With a little savings and a small loan, Arnoff’s CapMac food truck was born, and from that bright, cheese-colored Ford E250 box truck bubbled high-end macaroni and cheese, mainly for the students and residents in Georgetown. “We did a classic mac and cheese, a chicken parm-meatball dish, a beef Bolognese dish. [We] always had a few rotating mac and cheeses—a goat cheese mac and cheese, a Reuben mac and cheese with a Swiss cheese sauce and pastrami-and-rye bread crumble,” he recalls. Arnoff’s was the ninth licensed food truck in Washington, and CapMac received positive reviews. In a 2013 post in her Better than Ramen food blog, Ana Cvetkovic wrote, “CapMac is known for serving up gourmet macaroni dishes that please the palette and remind fans of mom’s cooking. CapMac definitely has a cult following.”
His foray into mobile dining proved profitable and successful, but Arnoff still wanted to open a restaurant “where the food came from my own farm,” he says. “My grandfather always had a garden. I still remember when I planted a pumpkin seed, brought the plant home and mom and I planted it in grandpa’s garden.” Arnoff’s mother’s passion for farming “exploded” while he was working in Washington, and that, in turn, helped him determine the direction of his business. “‘Farm-to-table’ isn’t a catch phrase for us, it’s a reality,” he stresses. “We’ve stuck to that—we feature produce from our own family farm and work hard every day to get as many ingredients from the Hudson Valley as we possibly can.” No stranger to technology, Arnoff uses a farm-to-table app that allows chefs to instantly see what is available from local sources to assure he has access to the freshest products available.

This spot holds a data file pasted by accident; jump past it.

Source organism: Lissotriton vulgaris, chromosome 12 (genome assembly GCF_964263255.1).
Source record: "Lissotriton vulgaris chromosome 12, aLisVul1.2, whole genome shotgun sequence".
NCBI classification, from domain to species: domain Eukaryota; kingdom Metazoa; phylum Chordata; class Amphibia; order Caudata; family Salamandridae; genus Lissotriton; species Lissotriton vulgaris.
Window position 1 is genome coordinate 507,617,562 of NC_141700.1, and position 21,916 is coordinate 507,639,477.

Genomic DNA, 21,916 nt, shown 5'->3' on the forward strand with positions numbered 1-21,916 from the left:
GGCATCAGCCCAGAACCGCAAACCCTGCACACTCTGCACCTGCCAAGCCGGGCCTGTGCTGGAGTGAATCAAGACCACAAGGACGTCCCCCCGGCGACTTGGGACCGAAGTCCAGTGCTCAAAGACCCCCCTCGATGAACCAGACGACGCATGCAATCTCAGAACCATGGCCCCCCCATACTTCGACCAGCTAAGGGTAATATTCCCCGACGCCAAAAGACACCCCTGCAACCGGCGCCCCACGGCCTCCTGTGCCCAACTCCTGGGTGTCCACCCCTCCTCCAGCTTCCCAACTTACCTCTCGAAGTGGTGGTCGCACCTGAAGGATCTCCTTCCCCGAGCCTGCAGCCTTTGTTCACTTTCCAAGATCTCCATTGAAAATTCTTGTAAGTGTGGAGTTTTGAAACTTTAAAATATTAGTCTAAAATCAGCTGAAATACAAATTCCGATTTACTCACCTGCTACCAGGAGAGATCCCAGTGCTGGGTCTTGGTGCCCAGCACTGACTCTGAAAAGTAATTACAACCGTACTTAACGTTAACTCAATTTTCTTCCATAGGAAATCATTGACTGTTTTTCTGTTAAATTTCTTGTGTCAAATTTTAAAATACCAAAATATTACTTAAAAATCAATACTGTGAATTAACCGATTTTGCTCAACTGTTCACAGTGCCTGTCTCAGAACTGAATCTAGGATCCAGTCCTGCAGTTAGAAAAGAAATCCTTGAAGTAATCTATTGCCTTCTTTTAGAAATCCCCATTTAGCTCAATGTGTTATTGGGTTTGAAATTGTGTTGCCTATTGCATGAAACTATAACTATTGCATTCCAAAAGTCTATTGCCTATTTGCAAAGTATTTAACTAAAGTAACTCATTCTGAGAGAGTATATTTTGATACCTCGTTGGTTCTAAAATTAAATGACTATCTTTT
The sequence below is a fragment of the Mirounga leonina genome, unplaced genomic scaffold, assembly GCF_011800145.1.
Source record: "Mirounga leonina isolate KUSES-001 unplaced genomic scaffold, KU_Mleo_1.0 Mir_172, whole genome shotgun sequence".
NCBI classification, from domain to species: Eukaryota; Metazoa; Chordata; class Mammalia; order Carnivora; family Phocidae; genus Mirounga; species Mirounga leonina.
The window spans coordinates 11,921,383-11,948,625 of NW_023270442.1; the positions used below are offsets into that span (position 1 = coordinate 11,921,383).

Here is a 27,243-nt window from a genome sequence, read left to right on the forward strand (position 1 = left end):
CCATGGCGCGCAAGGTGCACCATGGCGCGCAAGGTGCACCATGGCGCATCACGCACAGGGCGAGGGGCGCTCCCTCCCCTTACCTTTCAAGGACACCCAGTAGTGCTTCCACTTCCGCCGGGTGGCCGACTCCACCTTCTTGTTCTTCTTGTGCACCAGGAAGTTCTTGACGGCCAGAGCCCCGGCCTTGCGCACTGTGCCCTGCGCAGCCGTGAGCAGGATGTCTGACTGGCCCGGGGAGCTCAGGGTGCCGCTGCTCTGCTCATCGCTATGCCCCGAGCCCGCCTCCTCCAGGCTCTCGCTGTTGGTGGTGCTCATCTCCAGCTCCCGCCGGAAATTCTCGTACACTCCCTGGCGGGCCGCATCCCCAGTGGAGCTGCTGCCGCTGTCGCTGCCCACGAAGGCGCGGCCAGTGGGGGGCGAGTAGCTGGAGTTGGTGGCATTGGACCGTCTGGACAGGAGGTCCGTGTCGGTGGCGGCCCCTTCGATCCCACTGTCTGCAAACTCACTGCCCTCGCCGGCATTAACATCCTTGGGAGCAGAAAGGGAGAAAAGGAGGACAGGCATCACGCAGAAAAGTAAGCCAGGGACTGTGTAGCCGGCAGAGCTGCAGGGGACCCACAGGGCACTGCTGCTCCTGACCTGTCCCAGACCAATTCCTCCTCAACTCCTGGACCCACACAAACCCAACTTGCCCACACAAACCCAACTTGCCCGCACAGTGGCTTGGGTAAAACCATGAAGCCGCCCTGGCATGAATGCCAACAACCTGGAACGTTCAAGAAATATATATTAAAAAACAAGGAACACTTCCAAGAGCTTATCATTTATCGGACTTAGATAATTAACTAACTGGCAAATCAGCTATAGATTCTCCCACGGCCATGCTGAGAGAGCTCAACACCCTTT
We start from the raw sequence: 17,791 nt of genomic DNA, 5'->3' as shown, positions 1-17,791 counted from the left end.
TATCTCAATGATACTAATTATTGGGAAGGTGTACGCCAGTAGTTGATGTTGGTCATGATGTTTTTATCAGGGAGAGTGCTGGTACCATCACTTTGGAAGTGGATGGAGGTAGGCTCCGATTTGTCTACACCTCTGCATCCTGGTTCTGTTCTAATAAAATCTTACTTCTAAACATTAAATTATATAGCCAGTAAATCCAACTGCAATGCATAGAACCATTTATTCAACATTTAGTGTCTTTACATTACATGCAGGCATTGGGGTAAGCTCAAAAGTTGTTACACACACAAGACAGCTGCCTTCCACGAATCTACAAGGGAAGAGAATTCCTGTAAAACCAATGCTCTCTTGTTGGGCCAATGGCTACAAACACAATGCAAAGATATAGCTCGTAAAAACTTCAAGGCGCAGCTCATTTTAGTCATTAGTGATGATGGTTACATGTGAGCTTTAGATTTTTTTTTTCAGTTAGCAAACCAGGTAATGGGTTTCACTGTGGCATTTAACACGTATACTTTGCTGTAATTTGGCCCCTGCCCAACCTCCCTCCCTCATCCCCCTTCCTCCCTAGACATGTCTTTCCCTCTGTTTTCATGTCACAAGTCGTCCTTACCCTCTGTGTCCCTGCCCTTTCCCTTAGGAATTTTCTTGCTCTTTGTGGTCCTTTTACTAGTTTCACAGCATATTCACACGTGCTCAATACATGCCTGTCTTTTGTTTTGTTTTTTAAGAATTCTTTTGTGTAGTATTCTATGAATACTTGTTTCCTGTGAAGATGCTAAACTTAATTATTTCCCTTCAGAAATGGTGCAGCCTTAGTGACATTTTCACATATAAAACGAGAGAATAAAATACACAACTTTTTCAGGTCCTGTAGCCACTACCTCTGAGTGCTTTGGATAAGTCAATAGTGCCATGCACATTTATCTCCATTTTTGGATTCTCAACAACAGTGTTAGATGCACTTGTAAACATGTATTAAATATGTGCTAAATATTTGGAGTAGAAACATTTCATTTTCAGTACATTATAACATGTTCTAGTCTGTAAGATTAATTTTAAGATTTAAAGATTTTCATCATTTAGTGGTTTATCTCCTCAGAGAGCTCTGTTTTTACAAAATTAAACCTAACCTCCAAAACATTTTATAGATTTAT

Truckload Farm and Orchard in Hyde Park, the family’s “micro farm,” encompasses only a half-acre of tilled soil, a greenhouse, an apiary and a deer fence. “We grow many ‘traditional’ garden-type items, like tomatoes, lettuce, cucumber and zucchini,” says Brian’s mother, Lisa. “However, we grow many varieties, especially types that you don’t find in the supermarket. I’ve grown as many as 14 different varieties of tomatoes and 20 different varieties of squash.”
The little farm, in fact, annually produces more than 2,000 pounds of vegetables and nearly 100 pounds of honey. “Tomatoes are the most exciting,” Arnoff adds. “We grow exceptionally good tomatoes—there is nothing in the world better than a fresh tomato, right off the vine, still warm from the sun.”